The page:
“Fidesz has left the European People’s Party Group in the European Parliament. It has refused to accept that the rights of Members of the European Parliament – and thus the rights of Hungarian voters – be restricted by an amendment of the Group’s statutes,” Hungarian PM Viktor Orban, the president of the ruling Fidesz party, wrote.
While we here in Hungary – and other leaders in their own countries – are literally fighting a life-and-death battle against the coronavirus, the EPP is indulging itself in power games within the bubble of bureaucrats in Brussels. This is unacceptable, Viktor Orban wrote at the beginning of his article, the V4 news agency reported.
His opined that his party’s exit from the Group also opened up a new perspective in European politics. “It is widely known that we Hungarians wanted to return the EPP – which is in continuous retreat, jettisoning its political values, as if from a sinking airship – to its former position as Europe’s leading intellectual and political force,” he wrote. Orban wrote they wanted to return the group to being a large, strong, democratic formation of the right, which could bring together centrist, conservative and traditional Christian democratic parties and their voters into a great shared political home. In his view, this opportunity was lost yesterday.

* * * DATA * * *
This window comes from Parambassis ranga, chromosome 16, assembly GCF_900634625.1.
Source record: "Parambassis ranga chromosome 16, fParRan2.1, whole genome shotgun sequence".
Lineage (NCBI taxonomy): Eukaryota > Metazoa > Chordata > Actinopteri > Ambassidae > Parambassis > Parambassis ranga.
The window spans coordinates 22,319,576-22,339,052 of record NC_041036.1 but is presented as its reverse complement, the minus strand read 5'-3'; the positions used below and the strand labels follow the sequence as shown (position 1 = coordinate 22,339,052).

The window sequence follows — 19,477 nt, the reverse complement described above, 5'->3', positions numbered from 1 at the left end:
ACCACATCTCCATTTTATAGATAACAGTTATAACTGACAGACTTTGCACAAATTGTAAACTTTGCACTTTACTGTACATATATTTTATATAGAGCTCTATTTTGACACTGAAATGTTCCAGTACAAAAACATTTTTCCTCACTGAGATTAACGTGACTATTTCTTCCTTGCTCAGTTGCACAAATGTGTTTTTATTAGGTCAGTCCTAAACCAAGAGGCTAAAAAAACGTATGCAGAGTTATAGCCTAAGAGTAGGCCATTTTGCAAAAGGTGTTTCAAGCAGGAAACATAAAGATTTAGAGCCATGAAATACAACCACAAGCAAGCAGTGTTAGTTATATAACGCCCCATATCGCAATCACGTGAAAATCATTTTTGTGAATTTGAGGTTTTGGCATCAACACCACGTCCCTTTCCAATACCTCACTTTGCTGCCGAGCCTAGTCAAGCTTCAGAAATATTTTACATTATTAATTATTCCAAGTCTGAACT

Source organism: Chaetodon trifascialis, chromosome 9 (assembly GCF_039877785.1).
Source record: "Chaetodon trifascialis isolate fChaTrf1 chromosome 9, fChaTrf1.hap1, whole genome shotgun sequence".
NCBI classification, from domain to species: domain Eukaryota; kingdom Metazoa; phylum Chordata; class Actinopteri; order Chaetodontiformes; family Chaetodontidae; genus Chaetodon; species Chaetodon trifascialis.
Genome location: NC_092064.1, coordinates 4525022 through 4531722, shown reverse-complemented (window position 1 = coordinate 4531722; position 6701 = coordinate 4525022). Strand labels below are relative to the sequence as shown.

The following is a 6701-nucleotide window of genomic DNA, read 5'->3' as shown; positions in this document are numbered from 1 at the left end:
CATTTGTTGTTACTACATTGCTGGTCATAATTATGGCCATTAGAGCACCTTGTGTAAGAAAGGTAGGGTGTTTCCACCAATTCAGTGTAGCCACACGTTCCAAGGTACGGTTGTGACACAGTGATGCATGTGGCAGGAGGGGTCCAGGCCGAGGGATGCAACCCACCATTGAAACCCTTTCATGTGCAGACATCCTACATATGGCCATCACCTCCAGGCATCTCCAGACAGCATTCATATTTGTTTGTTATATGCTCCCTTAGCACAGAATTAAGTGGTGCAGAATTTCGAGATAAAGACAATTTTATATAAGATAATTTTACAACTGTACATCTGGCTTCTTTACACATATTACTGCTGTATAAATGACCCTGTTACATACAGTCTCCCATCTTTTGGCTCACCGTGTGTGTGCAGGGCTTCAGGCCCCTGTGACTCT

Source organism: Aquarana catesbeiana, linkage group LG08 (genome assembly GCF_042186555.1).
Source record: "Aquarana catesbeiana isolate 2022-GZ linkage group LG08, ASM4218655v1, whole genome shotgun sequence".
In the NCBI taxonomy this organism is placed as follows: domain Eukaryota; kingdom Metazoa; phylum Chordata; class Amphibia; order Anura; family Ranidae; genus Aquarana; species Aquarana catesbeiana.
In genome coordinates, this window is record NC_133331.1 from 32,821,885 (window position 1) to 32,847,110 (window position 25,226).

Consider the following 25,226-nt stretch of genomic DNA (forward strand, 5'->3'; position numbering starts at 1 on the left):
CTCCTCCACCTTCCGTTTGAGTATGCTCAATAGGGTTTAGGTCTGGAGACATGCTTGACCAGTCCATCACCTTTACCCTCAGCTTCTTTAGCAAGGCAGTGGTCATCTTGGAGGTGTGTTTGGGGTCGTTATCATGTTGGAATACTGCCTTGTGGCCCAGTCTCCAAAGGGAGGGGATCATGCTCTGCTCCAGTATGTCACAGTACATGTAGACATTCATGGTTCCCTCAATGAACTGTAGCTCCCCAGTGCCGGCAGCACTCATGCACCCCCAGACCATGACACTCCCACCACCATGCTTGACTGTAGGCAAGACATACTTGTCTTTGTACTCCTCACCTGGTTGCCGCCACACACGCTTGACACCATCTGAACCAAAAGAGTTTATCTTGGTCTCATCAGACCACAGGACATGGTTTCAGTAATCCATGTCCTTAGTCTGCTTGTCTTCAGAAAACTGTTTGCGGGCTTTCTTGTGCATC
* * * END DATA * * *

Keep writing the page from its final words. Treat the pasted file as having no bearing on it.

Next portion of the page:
The EPP has finally become an annex of the European left. On the issues of migration, family values and national sovereignty – in other words, the great issues of our age – there is no longer any difference between the EPP and the European left. There is good reason for parties on the European left and their leaders to light bonfires in celebration: they have expanded their numbers with the addition of another party, he wrote.
The president of Fidesz pointed out that “Our task is clear. Now – without the EPP – we must build a European democratic right that offers a home to European citizens who do not want migrants, who do not want multiculturalism, who have not descended into LGBTQ lunacy, who defend Europe’s Christian traditions, who respect the sovereignty of nations, and who see their nations not as part of their past, but as part of their future.” “The time for this has come. Long live the democratic right! Fortes Fortuna adiuvat!” Viktor Orban wrote in conclusion.